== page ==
Specifically, OSHA inspectors cited Dollar General Corp. and Dolgencorp LLC for 11 willful, 16 repeat and four serious violations at the seven Southeast locations. In addition to the struck-by and blocked exit hazards, OSHA cited the company for:

  • Failing to label, mount, or make fire extinguishers accessible.
  • Storing boxes in front of electrical panels, increasing the risk of fire and electrical hazards.
  • Failing to use exit signs to facilitate safe egress in the event of an emergency.
  • Exposing workers to electrocution by not keeping unused openings in electrical cabinets closed.
  • Not providing handrails on stairs where required.

The violations found in these recent inspections mirror those OSHA has found at Dollar General locations across the nation.

In October 2022, inspections at four locations in Alabama, Florida and Georgia uncovered numerous hazards, leading OSHA to propose $1,682,302 in penalties. In August 2022, after inspections at three other Georgia locations, OSHA proposed $1,292,783 in penalties for exposing workers to fire, electrical, and entrapment hazards by failing to keep exit routes and electrical panels unobstructed. In February 2022, OSHA proposed $1,048,309 in penalties after inspections at three other Mobile locations and one in Dalton, Georgia, found similar hazards.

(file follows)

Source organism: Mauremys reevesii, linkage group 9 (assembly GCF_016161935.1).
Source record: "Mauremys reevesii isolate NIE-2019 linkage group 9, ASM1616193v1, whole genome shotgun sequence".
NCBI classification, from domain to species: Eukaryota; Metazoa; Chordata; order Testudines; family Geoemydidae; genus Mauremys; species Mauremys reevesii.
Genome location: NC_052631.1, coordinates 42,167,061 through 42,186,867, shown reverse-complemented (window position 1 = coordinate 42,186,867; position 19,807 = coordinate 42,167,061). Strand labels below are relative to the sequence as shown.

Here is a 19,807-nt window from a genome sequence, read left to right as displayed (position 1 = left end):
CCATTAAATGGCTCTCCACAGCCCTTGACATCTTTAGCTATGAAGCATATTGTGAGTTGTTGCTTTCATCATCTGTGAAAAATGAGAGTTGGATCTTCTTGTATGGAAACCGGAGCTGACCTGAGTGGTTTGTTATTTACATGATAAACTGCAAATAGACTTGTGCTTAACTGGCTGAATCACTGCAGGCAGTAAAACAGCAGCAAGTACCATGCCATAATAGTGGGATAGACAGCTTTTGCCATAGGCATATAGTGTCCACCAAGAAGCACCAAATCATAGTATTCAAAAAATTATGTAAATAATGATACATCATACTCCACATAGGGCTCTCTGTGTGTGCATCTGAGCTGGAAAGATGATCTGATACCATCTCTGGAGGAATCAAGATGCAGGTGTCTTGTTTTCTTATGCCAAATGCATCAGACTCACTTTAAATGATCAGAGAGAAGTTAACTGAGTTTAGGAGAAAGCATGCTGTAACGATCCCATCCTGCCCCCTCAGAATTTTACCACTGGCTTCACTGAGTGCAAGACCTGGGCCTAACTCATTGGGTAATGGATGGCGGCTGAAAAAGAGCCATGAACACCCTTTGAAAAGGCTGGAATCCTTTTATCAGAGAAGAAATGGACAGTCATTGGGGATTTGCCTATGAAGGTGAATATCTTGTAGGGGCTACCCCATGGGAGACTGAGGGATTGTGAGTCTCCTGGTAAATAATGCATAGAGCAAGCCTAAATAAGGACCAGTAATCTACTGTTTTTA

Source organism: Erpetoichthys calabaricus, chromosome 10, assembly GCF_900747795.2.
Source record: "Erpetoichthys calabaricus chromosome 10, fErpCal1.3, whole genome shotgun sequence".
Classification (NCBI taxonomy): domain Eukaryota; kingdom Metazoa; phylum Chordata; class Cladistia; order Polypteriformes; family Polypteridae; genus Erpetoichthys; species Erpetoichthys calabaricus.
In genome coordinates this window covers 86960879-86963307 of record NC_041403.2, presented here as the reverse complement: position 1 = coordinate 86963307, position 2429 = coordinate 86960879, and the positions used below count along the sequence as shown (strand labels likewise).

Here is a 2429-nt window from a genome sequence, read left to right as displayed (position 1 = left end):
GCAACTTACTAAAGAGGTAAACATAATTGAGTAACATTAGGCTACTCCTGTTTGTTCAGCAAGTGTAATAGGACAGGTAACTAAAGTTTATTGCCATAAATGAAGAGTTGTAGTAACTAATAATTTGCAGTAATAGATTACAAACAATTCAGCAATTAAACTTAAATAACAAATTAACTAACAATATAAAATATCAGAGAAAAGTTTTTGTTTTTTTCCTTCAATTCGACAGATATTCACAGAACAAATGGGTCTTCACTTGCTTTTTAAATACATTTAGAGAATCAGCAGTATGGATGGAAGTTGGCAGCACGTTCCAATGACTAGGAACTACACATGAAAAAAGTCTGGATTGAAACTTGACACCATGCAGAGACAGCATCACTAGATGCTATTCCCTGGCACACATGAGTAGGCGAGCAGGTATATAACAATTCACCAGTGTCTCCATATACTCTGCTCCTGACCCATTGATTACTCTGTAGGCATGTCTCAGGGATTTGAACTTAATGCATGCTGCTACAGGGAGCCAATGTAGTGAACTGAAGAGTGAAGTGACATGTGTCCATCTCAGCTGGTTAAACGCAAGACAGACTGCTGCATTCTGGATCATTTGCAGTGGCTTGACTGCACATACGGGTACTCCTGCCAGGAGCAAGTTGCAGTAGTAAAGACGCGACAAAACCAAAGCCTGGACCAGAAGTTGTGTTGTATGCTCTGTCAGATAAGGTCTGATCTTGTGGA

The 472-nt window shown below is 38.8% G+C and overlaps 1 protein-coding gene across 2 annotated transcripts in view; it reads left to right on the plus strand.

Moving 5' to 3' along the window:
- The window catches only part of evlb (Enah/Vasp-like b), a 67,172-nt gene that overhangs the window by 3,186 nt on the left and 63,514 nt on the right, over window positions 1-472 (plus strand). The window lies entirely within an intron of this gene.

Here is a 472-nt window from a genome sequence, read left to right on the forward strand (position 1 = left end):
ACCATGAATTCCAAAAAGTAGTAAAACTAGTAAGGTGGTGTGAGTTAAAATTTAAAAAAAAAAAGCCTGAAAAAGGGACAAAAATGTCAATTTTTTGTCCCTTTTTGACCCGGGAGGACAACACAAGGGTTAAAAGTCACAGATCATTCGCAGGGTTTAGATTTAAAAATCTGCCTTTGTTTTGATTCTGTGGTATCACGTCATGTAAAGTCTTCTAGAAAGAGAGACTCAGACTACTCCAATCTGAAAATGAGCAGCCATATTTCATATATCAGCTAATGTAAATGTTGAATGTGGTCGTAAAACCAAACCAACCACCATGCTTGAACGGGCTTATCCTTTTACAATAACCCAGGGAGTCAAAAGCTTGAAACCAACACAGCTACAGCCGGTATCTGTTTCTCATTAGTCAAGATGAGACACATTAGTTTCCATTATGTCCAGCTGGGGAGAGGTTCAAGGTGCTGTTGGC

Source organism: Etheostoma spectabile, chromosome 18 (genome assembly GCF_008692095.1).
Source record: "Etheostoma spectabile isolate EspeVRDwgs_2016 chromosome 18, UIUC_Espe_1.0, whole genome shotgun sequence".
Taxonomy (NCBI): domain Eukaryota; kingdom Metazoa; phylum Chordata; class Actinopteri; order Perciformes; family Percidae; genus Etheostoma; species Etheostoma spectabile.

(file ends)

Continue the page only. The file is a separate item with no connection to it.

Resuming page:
In December 2021, an inspection in Mobile led OSHA to propose $321,827 in penalties for exposing workers to slip and trip hazards, and not keeping the main storeroom orderly to allow a safe exit in an emergency.

Based in Goodlettsville, Tennessee, Dollar General Corp. and Dolgencorp LLC operates about 18,000 stores and 17 distribution centers in 47 states and employs more than 150,000 workers.

Dollar General has 15 business days from receipt of its citations and penalties to comply, request an informal conference with OSHA’s area director, or contest the findings before the independent Occupational Safety and Health Review Commission.

Under the Occupational Safety and Health Act of 1970, employers are responsible for providing safe and healthful workplaces for their employees. OSHA’s role is to ensure these conditions for America’s workers by setting and enforcing standards, and providing training, education and assistance.


McCraren Compliance offers many opportunities in safety training to help circumvent accidents. Please take a moment to visit our calendar of classes to see what we can do to help your safety measures from training to consulting.